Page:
I was rereading this in late December (I first read it in 2003) so I could proceed to The year of the Flood and not be utterly lost. However, my mom was very sick and I forgot to finish my impressions. Just now getting back to my notes about this wonderful dystopian lit, although I don't think that is what Atwood calls her work. She seems to stick more to calling it “speculative fiction” writing what she truly thinks might happen to our world. With corporations running most countries, genetic altering and scientific experimentation going unfettered, it is hard not to fear outcomes such as she points to in her work.

In Oryx and Crake we follow the narrator called Snowman who believes he may be the only truly human survivor of a virus that has wiped out humans leaving behind all manner of strange genetically spliced animals and a tribe of human-like beings called Crakers. Of course, Snowman is lonely and despondent but he also sees himself as the caretaker of the Crakers who see him as some kind of deity. He tells them stories of a fictional “Oryx and Crake” to try to teach them things and in an attempt keep them safe. They have a simple intelligence and he needs some way to control them so he invents for them legends and ritual.

The book begins somewhat like many post-apocalyptic novels with destroyed buildings, cities under water, trashed technology everywhere, gutted computers, broken cars, nothing working, dust, dirt, danger...

While going on supply forages the reader sees, through Snowman's flash-backs, the world before the catastrophe. Terrible misery, violence, and poverty were obstacles for those who live out in the unregulated “pleeblands” while others lived protected by the gated corporation communities for which they worked. Families like Snowman's lived protected from the outside and the children went to specific exclusive schools. Snowman was then called Jimmy and he lived a life of privilege, playing video games, smoking weed, investigating pornography and violence from the safety of his and his best friend's home. Jimmy's best friend Glenn, nicknamed Crake, became a renowned geneticist evolving into a demented scientific genius. The world fell apart. A plague (planned) was unleashed and began to kill off all the humans of which only a select few had the antidote. Jimmy and Glenn both loved the same strange genetically altered female, Oryx which lead to murder/suicide with Jimmy/Snowman being the lone survivor. To the Crakers Snowman paints Oryx and Crake as loving saviors and caretakers but to the reader he shows their warped roles in bringing the world to its sad end.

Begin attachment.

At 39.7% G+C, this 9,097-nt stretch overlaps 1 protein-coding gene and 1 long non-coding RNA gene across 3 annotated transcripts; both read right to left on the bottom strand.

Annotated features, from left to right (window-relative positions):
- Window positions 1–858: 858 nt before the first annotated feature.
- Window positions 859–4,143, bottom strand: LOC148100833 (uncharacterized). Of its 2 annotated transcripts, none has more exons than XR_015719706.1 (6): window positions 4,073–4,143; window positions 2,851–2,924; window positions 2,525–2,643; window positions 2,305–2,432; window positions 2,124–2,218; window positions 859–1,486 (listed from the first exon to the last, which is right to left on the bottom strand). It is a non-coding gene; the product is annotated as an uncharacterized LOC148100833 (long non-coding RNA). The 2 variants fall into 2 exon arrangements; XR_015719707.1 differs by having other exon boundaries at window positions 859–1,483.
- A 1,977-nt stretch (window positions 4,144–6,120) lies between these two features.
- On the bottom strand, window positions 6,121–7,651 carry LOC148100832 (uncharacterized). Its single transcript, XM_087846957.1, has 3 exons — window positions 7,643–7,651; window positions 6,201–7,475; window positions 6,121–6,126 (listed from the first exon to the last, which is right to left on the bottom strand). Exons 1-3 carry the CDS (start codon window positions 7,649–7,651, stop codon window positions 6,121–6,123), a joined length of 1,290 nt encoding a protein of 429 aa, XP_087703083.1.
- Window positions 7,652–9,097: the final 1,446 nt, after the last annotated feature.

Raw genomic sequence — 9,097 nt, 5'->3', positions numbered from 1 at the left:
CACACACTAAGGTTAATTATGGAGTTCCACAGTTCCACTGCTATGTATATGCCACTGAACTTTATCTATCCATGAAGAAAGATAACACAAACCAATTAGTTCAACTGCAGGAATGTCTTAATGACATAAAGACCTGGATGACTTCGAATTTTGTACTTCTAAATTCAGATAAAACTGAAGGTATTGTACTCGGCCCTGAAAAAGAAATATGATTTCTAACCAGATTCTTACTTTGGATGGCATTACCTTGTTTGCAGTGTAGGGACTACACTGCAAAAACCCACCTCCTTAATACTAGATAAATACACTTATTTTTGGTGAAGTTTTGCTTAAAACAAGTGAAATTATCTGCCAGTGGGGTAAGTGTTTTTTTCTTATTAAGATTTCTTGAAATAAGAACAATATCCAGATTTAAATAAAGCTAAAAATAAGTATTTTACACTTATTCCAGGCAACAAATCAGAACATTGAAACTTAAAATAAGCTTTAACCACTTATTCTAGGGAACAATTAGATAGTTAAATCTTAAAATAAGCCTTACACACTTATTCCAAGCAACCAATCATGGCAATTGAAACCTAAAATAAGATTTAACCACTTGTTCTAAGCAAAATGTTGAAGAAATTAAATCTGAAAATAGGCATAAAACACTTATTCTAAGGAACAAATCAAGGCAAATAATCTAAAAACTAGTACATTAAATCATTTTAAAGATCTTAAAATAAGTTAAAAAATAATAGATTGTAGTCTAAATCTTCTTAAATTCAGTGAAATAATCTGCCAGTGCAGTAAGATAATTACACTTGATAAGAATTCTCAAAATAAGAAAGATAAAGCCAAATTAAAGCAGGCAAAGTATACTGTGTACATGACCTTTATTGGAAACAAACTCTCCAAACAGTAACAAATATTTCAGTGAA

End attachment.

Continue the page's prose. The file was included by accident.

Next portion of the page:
Dark stuff, no? Yes, but if you are a lover of the post-apocalyptic genre this trilogy is a great one. I have met some who thought it too weird, dirty, or nasty. But those of us who love it, will read it again willingly. I have already read the next two books and must blog about them, so this review cannot take too long! Go for it and if you are buying your own copy try to find one with the superb artwork of Hieronymous Bosch's “The Garden of Earthly Delights” or Cranach the Elder's “The Fall” for you will want to keep it and you will want the beauty.


Oh my, I haven't read a Picoult book for a while! I had forgotten how she can twist a plot and turn a phrase to simply make your hair stand on end and take your breath away. Once I cracked this one open I did not want to put it down and when made to, I couldn't wait to pick it up again. In a way this book reminded me of Yan Martel's Beatrice and Virgil (a highly recommended book) which is also a story cloaked within another story with shades of WW II Holocaust thrown in designed to make the reader be horrified and mesmerized at the same time.

Sage Singer has followed a family tradition of being an excellent baker. At only 25, she lives fairly reclusive following an accident that disfigured her face and killed her mother. Her weekly visits to her grief support group help and it is there she befriends an older gentleman who also frequents the bakery where she works. Josef Weber always orders the same thing which he shares with his beloved dachshund and when he and Sage begin to converse she learns of his feelings of loss since the death of his wife. He has lived in their town for over 50 years, is a beloved retired high school teacher and a much-respected neighborhood volunteer. Sage enjoys Josef's company and his stories until the day he asks her to help him die.